You asked, we investigated: Here's what the 'no preference' option means on your Primary ballot

RALEIGH (WTVD) -- The ABC11 I-Team is answering your questions about Vote 2020 ahead of Super Tuesday.

RELATED: What you need to know about early voting in North Carolina

In an email to ABC11, Marshi Huneycutt wrote: "I live in FL, and my aunt who NC showed me on FaceTime her sample ballot for the upcoming election and Democratic presidential primary. At the bottom of the list of presidential candidates is a spot to indicate NO PREFERENCE. She said she heard from her friends that if she blackens in that spot, every one of the candidates will get a vote. Can you check on this? None of the other races had NO PREFERENCE spots."

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We checked sample ballots for both Democrat and Republican primaries, and it's that a "No Preference" option appears at the bottom.

According to the North Carolina State Board of Elections, this means the voter does not prefer any of the candidates on the ballot but it does not mean every candidate gets a vote.

Here's how the law reads:

163-213.7. Voting in presidential preference primary; ballots.

The names of all candidates in the presidential preference primary shall appear at an appropriate place on the ballot or voting machine. In addition the State Board of Elections shall provide a category on the ballot or voting machine allowing voters in each political party to vote an "uncommitted" or "no preference" status. The voter shall be able to cast his ballot for one of the presidential candidates of a political party or for an "uncommitted" or "no preference" status, but shall not be permitted to vote for candidates or "uncommitted" status of a political party different from his registration. Persons registered as "Unaffiliated" shall not participate in the presidential primary except as provided in G.S. 163-119. (1971, c. 225; 1975, c. 744; 1993 (Reg. Sess., 1994), c. 762, s. 52; 2004-127, s. 11; 2017-6, s. 3; 2018-146, s. 3.1(a), (b).)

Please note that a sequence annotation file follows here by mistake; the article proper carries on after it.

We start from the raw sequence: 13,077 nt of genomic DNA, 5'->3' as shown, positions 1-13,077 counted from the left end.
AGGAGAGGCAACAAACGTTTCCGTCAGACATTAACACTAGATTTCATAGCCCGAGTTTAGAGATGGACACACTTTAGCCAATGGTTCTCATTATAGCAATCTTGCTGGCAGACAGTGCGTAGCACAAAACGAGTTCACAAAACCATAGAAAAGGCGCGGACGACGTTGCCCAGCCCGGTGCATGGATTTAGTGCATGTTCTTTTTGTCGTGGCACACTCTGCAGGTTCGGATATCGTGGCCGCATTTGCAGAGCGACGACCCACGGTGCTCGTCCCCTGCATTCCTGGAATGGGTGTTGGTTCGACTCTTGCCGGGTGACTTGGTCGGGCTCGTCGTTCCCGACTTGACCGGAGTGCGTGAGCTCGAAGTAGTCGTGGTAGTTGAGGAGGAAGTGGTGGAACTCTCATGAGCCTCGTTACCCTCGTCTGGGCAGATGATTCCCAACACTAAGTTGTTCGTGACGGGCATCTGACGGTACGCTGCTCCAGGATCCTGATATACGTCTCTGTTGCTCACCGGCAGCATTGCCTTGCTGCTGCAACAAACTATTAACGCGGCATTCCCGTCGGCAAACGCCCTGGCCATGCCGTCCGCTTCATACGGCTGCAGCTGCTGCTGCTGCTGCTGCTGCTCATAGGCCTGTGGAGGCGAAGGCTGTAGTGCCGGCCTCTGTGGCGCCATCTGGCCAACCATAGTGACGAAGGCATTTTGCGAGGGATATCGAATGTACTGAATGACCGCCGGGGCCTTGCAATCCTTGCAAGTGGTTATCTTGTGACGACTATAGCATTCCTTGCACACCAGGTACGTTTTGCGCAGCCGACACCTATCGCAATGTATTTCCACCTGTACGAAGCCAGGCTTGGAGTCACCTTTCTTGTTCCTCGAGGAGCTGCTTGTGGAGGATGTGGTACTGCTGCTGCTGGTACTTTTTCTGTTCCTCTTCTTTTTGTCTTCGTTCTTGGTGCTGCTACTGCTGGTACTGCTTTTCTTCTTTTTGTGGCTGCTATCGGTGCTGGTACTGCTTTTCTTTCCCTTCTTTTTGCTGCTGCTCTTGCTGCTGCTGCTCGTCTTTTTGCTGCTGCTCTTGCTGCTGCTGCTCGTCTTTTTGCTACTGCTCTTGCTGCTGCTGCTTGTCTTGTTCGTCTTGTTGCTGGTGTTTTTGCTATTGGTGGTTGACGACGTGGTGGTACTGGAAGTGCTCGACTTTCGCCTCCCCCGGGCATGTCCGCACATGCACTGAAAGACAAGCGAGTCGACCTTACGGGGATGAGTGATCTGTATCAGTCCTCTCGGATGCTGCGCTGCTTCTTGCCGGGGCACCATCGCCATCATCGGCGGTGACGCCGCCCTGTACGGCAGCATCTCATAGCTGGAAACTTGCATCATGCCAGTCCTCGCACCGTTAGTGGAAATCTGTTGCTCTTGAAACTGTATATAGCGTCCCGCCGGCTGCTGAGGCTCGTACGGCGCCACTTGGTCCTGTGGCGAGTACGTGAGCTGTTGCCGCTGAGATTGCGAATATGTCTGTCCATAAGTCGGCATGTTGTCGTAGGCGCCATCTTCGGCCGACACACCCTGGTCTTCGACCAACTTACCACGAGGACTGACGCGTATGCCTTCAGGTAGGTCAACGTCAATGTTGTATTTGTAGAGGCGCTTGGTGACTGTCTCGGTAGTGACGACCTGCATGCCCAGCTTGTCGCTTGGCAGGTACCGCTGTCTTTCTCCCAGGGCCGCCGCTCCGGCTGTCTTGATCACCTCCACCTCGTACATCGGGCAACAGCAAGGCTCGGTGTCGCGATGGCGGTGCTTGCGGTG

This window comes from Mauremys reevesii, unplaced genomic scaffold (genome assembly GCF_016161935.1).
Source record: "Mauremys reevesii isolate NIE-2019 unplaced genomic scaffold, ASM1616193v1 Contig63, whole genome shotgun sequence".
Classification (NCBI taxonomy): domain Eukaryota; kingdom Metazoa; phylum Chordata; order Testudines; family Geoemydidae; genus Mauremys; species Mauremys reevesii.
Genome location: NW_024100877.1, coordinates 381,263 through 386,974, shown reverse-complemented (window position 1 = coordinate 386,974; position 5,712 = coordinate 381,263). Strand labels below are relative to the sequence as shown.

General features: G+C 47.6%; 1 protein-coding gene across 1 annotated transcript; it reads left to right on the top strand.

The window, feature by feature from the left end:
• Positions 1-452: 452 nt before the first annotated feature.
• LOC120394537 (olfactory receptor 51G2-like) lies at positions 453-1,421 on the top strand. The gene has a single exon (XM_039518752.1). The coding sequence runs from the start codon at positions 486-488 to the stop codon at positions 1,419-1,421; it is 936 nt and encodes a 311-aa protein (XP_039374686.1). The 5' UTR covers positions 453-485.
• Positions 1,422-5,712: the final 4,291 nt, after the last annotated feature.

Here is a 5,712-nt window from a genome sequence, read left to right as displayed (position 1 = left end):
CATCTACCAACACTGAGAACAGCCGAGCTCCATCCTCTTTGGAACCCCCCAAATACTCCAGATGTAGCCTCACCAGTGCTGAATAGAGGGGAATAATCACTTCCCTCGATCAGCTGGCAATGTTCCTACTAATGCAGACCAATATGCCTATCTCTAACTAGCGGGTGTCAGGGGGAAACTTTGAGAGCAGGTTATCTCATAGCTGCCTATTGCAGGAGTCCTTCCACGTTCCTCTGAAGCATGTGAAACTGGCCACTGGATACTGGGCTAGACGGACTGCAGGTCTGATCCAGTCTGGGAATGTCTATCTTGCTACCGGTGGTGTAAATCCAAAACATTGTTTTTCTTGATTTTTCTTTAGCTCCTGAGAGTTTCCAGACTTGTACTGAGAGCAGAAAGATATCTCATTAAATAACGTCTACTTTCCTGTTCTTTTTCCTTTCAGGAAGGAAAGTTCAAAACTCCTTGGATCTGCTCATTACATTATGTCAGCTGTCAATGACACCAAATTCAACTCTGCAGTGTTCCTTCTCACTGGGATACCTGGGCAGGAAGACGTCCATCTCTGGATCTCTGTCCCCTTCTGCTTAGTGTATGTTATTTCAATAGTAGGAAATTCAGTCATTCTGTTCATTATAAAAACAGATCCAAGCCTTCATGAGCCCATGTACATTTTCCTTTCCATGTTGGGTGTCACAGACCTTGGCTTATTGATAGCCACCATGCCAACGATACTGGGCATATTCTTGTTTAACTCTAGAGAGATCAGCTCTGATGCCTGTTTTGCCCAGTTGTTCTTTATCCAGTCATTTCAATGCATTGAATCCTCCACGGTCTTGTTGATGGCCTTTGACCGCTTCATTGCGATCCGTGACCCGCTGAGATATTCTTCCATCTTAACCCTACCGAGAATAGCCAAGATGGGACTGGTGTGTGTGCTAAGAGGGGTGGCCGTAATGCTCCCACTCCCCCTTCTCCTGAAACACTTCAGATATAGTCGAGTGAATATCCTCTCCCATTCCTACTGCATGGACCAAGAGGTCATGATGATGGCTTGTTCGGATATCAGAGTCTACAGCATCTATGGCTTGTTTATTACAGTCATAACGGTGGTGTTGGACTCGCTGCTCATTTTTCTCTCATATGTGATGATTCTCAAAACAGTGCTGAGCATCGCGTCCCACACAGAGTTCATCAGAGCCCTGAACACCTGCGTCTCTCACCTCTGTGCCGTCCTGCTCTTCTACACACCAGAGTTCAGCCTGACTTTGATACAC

Presidential primaries feature this option because delegates are at stake, and if "No Preference" reaches a certain threshold - at least 15 percent of the votes for Democrats - then "No Preference" could "win" delegates per party rules.

Of course, if those delegates go to "No Preference," they are not being won by another candidate, who needs to win a certain amount of delegates to win the nomination.
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